This project was inspired by an appreciation for glitch art and an acknowledgement that very few people produce it in video form. It also seemed to fit the general theme of "hacking" in the sense of corrupting something "pure."

What it does

The final version of GlitchGen takes a video input from the command line (or, should the user fail to supply a video input, uses a default video), applies 1-3 random filters (from 5 that we have written) to it, and periodically switches to a different set of filters. It produces a .png image of each frame, stored in the "temp" folder, then stores an animated .gif with a unique filename in the "output" folder.

How we built it

We built GlitchGen using OpenCV, a computer vision and image manipulation library, and Python 2.7. OpenCV enables the majority of GlitchGen's functionality by allowing us to interact with each frame of a video, but it unfortunately does not support the .gif file format. Because of this, ImageIO was used to string together our final .gif.

Challenges we ran into

We had initially wished to use OpenCV with C++ because we are both more familiar with it than Python, but after around 6 hours of effort we were forced to switch to another language. We also had many difficulties with syntax due to a combination of lack of Python experience and lacking documentation for OpenCV (which was often both incomplete and out of date). We also accidentally installed the 32-bit versions of everything and didn't have time to change to 64-bit, which frequently results in errors thrown when processing sufficiently long or high resolution videos.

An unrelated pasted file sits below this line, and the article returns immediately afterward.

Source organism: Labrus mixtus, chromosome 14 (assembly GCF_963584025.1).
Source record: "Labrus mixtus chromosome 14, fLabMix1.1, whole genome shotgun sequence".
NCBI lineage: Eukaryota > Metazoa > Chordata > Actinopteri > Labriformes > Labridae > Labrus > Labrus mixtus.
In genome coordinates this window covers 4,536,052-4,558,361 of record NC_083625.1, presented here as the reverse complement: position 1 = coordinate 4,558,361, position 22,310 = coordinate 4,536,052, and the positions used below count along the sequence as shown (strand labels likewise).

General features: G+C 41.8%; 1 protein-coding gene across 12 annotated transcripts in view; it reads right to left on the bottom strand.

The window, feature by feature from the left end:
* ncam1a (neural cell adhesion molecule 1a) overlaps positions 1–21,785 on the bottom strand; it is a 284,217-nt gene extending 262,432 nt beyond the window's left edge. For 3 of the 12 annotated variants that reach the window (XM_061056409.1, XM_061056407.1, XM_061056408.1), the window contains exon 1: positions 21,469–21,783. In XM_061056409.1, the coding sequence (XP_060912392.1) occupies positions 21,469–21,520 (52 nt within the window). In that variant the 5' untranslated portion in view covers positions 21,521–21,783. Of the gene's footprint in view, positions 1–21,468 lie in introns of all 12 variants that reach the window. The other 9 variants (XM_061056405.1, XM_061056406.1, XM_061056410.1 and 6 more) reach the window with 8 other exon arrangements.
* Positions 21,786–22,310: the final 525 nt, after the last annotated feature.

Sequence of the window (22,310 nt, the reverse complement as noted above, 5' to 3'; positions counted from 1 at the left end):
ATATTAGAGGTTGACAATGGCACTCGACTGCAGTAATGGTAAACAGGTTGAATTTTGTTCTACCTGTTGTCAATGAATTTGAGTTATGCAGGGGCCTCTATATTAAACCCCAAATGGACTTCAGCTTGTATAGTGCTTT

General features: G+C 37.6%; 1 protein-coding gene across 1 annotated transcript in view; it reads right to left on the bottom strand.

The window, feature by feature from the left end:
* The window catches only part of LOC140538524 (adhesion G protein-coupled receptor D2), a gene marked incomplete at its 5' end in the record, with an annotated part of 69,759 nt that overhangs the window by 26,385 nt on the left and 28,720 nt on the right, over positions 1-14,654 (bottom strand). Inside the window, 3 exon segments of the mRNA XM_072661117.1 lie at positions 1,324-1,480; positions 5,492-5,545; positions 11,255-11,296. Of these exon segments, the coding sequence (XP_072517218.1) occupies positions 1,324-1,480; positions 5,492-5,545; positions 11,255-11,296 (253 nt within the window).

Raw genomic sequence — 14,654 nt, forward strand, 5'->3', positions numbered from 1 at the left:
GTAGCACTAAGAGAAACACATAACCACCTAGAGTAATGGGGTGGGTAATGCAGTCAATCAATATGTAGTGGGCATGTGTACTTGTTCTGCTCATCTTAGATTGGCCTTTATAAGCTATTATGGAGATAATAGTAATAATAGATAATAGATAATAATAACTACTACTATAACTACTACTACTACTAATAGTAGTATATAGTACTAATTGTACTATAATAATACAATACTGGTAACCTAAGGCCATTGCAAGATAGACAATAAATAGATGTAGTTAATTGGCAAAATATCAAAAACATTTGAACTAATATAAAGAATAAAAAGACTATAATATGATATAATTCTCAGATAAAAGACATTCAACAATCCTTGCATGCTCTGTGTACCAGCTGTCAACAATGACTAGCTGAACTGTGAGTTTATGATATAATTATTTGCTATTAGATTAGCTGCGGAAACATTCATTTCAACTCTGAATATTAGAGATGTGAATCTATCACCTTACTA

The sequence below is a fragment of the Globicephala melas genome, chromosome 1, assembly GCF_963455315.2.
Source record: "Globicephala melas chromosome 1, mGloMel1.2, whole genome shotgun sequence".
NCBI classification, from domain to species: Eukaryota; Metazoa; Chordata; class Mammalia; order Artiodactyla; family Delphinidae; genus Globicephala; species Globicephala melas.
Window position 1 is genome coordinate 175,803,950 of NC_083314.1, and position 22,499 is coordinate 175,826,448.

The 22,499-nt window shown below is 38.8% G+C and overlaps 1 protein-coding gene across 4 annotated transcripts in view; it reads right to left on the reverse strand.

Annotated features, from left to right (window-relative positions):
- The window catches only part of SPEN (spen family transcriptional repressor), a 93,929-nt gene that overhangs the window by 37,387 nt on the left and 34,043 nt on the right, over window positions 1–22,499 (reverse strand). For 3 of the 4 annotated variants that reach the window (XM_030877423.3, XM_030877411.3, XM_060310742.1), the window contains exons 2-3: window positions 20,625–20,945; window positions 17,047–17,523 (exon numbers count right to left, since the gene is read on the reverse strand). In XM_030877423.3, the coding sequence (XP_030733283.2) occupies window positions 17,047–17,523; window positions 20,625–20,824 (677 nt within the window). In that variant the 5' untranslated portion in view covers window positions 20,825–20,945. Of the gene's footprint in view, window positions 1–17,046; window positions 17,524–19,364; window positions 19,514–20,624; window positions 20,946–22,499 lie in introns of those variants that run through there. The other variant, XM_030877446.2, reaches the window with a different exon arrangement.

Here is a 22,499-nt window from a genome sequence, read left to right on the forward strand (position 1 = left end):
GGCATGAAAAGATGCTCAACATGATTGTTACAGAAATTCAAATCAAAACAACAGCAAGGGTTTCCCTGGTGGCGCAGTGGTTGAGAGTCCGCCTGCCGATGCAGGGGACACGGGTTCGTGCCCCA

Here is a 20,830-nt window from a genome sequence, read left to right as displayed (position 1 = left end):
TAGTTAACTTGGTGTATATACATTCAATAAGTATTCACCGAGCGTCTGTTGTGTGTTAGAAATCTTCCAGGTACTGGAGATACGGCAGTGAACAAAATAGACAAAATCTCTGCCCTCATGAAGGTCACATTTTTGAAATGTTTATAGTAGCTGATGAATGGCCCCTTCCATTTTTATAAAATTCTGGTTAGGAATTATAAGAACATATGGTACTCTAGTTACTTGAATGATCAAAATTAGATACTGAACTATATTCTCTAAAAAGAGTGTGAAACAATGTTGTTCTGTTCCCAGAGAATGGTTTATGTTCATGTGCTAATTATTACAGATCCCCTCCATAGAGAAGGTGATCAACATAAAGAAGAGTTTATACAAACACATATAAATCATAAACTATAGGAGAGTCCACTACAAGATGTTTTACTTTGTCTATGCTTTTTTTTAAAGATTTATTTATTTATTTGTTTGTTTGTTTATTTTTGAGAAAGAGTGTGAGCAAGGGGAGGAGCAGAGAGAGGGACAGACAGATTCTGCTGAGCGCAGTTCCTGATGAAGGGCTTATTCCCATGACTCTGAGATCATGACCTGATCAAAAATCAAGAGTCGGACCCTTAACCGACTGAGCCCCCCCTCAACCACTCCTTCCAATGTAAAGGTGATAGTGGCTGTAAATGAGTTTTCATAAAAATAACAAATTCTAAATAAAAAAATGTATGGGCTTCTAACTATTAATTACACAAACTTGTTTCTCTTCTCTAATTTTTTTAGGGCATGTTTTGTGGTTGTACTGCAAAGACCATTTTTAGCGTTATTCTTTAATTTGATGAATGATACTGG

Accomplishments that we're proud of

We are proud of the fact that we managed to complete a project before the deadline despite our initial complications and inexperience and that we were able to become proficient enough in Python to make use of two third party libraries in GlitchGen.

What we learned

Some of the more significant things we learned about were the importance of properly configured environment variables, the general syntax and data structures used in OpenCV, and the flexibility of python.

What's next for GlitchGen

Given that GlitchGen has only 5 filters at its disposal, the most obvious direction to take it in is to add more filters and to use filters that go beyond the capabilities of OpenCV functions. We attempted to write some of our own filters, but we simply didn't have enough time to complete anything terribly complex. We had also planned to create some means of cleanly transitioning between filters as well as some ability to consider the elements of the video itself when selecting filters, so those things would be interesting to experiment with in the future. The nature of this program is that it could never be considered truly "complete" because one could always add more features.

Built With

Share this project: